Chart of Accounts Manual Introduction

Welcome to the University of Minnesota’s online Chart of Accounts Manual. This information is presented as a website rather than in printed form at the request of those who use the COA information most frequently, to allow for easier searching, and to ensure the community could more quickly access the most “fresh out of the oven” information available. If you have comments or questions about the Chart of Accounts, please contact the University Financial Helpline. The staff there will either provide an immediate response or find the appropriate person to respond to your inquiry. Enjoy!

If you are searching for a specific value, for example, an Account code, you can either visit the page for the type of value using the navigation above, check within the Enterprise Financial System (EFS) itself, or use the COA ChartField Values (Google Sheet).

ChartField Quick Reference

A printable version of the ChartFields job aid (pdf) is also available.

Graphic of ChartField organization and use.

Required ChartFields per Transaction Type

Depending on the transaction type, specific ChartFields must be populated for a ChartField string. Three transaction types are listed below. The required ChartFields for each transaction type are indicated with an checkmark in each field. Conditional/optional ChartFields CF1, CF2, and Fin EmplID can be used separately or in combination with any of the transaction types.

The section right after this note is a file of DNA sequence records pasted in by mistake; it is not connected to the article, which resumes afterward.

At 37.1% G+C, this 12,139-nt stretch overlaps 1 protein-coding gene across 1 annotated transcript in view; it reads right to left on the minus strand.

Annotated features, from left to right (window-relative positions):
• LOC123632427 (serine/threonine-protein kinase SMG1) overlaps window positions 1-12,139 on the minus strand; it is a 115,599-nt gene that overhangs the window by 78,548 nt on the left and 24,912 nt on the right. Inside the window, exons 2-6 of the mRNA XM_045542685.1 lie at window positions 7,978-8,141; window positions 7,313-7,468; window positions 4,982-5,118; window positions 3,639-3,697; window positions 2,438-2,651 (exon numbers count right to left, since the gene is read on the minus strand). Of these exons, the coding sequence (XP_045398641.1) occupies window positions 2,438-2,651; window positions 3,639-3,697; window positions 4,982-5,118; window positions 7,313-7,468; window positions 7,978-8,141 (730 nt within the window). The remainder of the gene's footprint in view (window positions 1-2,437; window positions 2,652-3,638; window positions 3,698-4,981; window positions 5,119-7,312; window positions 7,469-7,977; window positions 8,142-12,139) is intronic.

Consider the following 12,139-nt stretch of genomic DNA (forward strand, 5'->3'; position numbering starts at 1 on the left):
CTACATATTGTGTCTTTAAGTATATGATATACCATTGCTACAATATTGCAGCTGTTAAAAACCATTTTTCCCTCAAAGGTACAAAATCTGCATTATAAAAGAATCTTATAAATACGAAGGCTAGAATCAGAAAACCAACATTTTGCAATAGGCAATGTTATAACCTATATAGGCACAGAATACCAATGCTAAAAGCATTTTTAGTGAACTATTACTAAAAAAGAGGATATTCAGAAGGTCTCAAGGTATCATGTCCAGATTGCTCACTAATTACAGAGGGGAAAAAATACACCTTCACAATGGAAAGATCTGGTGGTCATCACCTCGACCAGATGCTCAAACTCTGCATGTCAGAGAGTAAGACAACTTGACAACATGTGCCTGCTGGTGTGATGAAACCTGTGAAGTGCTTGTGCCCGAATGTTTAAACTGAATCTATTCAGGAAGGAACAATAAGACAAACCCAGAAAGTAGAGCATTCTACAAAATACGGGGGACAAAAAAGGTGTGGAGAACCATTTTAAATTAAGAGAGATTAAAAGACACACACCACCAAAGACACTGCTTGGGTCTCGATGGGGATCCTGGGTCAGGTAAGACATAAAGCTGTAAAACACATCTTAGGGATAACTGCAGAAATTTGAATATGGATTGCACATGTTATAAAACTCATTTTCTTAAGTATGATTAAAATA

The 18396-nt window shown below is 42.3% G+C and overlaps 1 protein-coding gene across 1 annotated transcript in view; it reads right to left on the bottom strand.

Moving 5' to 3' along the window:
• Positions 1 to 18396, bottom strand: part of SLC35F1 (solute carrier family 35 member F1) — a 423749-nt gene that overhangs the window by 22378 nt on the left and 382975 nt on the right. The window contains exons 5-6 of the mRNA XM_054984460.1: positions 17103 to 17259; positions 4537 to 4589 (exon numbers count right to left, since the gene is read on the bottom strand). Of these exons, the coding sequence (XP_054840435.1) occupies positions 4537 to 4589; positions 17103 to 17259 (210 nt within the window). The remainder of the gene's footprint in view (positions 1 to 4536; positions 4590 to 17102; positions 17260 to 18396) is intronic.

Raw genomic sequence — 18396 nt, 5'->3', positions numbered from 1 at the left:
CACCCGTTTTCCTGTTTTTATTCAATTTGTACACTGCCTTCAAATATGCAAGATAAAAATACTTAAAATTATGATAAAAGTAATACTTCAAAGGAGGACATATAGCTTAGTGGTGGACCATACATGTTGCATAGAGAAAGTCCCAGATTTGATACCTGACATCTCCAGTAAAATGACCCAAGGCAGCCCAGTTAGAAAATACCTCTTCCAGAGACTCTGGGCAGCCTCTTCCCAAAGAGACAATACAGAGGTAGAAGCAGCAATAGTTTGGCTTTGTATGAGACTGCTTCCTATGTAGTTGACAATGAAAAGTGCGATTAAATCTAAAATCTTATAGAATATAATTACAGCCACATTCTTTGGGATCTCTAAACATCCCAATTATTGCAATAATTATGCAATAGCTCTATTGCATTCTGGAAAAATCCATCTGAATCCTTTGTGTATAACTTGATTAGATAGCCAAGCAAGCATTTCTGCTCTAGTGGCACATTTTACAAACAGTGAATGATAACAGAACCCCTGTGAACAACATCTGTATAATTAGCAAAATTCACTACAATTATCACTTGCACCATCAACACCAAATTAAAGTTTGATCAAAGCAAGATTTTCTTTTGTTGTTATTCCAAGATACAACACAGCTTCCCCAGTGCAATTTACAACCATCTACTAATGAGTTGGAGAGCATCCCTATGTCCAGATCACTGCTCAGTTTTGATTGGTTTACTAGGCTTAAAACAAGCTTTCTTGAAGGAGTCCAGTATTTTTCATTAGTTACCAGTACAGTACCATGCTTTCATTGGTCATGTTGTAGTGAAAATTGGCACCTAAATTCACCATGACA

Required ChartFields by type of transaction

Financial System Integration

This picture shows how information flows from one area of the financial system to the next. It is a complex hive of activity. The important bit to keep in mind is that after all is said and done, an accounting entry ends up in the General Ledger (and for sponsored projects, an entry also ends up in the Projects module). A printable version of Financial System Data Integration (pdf) is also available.

Financial system integration graphic

*Financial data from these systems are imported into the Enterprise Financial System (EFS).


Chart of Accounts

The Chart of Accounts is the organizing framework for budgeting, transacting/recording, and reporting on all University financial transactions. It is designed to capture financial information to make good financial decisions.

  • The Chart of Accounts is a series of values that represent the University's mission, organizational structure, and fiscal accountability.
  • These values are the language of the financial system. It allows for accurate and consistent communication, structure, and parameters across all financial system users.